Quality of care for Integrated HIV, TB and Malaria services in antenatal and postnatal care facilities

Photo Credit: Flickr/ILRI Stevie Mann 2005

The Centre for Maternal and Newborn Health is working in collaboration with implementing partners and governments in host countries to deliver an implementation research programme for quality improvement of integrated HIV, TB and malaria services in antenatal (ANC) and postnatal care (PNC). 

This programme is funded by the Global Fund to Fight AIDS, Tuberculosis and Malaria, and aims to deliver a quality improvement process that can be used to systematically assess and improve the availability, quality and efficiency of integrated HIV, TB and Malaria services provided at health facilities and thus improve outcomes. A core component of the programme will be measuring and sharing “what works, why and how”. 

Implementation of the programme started in Afghanistan, Ghana and Togo in 2017.  We are currently working on plans to expand the programme in these countries, as well as to additional countries including Chad and Nigeria. In addition, Global Fund-supported work is currently underway in Niger, where we are conducting a comprehensive assessment of the quality of maternal, neonatal and child care.

Brief background
Pregnant women and newborns represent a high-risk group for HIV, TB and malaria. However, antenatal care is a success story all over the world, and provides an excellent entry point for care of the pregnant woman and her newborn for HIV, TB and malaria. As such, countries could benefit from a systematic approach for quality improvement of integrated care for mothers and newborns in antenatal and postnatal care.

This work is innovative, will provide strategic directions for programme quality and will contribute to the body of implementation research on quality assurance and integrated, people-centred health services to improve health outcomes.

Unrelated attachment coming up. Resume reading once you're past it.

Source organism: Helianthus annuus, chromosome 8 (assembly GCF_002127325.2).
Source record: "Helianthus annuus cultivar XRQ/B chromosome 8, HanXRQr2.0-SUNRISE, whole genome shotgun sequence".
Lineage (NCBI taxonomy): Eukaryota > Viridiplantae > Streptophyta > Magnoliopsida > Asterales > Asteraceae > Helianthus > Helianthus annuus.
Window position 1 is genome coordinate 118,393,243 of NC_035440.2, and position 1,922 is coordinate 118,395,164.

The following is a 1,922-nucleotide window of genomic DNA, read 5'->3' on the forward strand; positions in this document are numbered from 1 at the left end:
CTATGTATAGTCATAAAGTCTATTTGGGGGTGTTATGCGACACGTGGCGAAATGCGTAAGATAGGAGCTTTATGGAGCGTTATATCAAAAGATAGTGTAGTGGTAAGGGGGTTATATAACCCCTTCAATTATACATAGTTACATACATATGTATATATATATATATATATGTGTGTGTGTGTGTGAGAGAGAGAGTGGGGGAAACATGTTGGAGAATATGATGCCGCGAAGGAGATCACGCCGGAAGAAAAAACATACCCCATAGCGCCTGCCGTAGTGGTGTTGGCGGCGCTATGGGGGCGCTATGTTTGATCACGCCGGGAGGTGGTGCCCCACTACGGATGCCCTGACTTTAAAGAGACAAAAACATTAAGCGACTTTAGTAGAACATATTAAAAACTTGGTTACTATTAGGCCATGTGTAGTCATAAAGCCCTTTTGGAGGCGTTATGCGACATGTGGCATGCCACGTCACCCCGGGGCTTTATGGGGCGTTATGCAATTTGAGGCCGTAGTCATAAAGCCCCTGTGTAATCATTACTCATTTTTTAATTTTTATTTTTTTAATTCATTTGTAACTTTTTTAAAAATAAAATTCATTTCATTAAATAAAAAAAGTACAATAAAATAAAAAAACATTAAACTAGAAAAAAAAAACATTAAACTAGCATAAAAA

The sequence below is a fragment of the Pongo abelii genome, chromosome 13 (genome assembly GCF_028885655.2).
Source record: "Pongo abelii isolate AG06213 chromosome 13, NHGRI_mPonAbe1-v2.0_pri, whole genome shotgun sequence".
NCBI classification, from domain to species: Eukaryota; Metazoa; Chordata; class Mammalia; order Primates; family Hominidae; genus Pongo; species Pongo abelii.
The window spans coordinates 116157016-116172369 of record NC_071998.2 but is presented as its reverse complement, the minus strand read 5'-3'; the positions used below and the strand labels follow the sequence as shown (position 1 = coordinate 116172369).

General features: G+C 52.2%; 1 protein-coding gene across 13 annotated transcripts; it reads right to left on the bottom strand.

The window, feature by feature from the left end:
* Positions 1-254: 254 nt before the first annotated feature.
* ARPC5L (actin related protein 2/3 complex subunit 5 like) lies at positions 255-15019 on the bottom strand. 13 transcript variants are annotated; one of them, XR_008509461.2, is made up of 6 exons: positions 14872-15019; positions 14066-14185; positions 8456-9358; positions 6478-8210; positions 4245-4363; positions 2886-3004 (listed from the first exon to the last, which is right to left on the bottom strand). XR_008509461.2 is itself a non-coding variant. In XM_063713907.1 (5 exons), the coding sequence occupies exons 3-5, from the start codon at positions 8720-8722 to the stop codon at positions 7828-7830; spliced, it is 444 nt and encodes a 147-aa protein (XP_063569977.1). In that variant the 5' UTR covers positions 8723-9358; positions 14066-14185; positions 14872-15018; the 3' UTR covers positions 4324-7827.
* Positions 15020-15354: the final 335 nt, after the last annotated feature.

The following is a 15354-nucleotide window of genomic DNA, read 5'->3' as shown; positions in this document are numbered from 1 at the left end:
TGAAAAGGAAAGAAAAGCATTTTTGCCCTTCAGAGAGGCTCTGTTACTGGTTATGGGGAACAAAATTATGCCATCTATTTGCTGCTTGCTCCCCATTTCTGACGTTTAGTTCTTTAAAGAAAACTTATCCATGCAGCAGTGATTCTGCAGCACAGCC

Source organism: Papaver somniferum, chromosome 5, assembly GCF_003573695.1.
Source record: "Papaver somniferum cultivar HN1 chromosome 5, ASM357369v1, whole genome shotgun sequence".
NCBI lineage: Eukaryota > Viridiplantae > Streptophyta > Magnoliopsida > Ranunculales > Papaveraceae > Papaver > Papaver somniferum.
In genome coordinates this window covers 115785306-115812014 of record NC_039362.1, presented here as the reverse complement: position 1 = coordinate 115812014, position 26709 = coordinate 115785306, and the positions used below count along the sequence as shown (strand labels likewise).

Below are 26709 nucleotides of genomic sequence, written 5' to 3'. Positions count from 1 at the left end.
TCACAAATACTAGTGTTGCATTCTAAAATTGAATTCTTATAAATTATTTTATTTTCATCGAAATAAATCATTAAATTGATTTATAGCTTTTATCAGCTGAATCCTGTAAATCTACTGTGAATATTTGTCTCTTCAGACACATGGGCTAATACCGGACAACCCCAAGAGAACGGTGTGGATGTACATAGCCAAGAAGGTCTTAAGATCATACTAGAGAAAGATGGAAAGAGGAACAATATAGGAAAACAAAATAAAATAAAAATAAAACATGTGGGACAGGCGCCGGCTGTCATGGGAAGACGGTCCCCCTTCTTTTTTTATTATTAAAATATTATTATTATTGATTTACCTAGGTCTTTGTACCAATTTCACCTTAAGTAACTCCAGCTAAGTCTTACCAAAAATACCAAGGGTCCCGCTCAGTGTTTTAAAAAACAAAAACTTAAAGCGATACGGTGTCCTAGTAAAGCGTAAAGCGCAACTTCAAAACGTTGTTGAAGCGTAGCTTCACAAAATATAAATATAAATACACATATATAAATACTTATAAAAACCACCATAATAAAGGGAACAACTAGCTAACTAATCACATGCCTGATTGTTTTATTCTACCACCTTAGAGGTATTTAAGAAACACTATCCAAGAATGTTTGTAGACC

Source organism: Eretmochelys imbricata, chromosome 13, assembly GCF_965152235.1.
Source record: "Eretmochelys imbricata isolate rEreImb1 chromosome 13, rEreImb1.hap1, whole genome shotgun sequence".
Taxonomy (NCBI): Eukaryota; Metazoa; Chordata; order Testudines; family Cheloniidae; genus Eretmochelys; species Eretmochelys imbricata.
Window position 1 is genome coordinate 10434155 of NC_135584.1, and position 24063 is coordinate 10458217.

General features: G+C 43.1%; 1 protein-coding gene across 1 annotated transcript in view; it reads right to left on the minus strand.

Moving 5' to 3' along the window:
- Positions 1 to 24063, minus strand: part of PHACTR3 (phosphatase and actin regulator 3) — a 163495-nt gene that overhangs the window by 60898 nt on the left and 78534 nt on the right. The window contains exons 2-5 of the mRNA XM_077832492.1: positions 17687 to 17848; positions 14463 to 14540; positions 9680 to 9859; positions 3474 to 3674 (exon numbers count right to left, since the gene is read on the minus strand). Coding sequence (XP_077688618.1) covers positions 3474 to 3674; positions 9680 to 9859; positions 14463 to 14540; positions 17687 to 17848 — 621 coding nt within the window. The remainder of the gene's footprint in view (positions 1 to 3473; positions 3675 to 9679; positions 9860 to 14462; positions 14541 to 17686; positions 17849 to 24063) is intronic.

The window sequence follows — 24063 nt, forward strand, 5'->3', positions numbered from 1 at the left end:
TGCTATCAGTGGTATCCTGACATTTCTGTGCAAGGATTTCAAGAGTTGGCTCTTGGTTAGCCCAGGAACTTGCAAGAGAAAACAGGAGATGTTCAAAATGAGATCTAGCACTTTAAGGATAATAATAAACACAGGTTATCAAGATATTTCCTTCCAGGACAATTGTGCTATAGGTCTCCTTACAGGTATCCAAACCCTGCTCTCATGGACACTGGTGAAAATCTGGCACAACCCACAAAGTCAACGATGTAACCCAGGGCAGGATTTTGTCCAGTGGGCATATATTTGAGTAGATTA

This is a phased multi-country programme that uses a catalytic approach to produce sustainable, measurable improvements in the availability and quality of HIV, TB and malaria services integrated in ANC and PNC in selected health facilities in each country. 

Key activities of the introductory phase of the programme include:

  • a baseline assessment of the availability, functioning and utilisation of services at participating health facilities
  • setting standards for ANC and PNC
  • skilled and competency-based training of healthcare providers in ANC and PNC
  • introduction of a quality improvement process: Standards-Based Audit.

These interventions will be introduced to participating health facilities in a phased manner, with regular monitoring and evaluation to monitor the process and outputs of implementation. Studies of maternal and newborn morbidity are planned to assist in the evaluation of outcomes.

Related/previous programmes
This work builds on the Making It Happen programme which focused on improving obstetric care during labour and delivery, by extending work into the antenatal and postnatal period.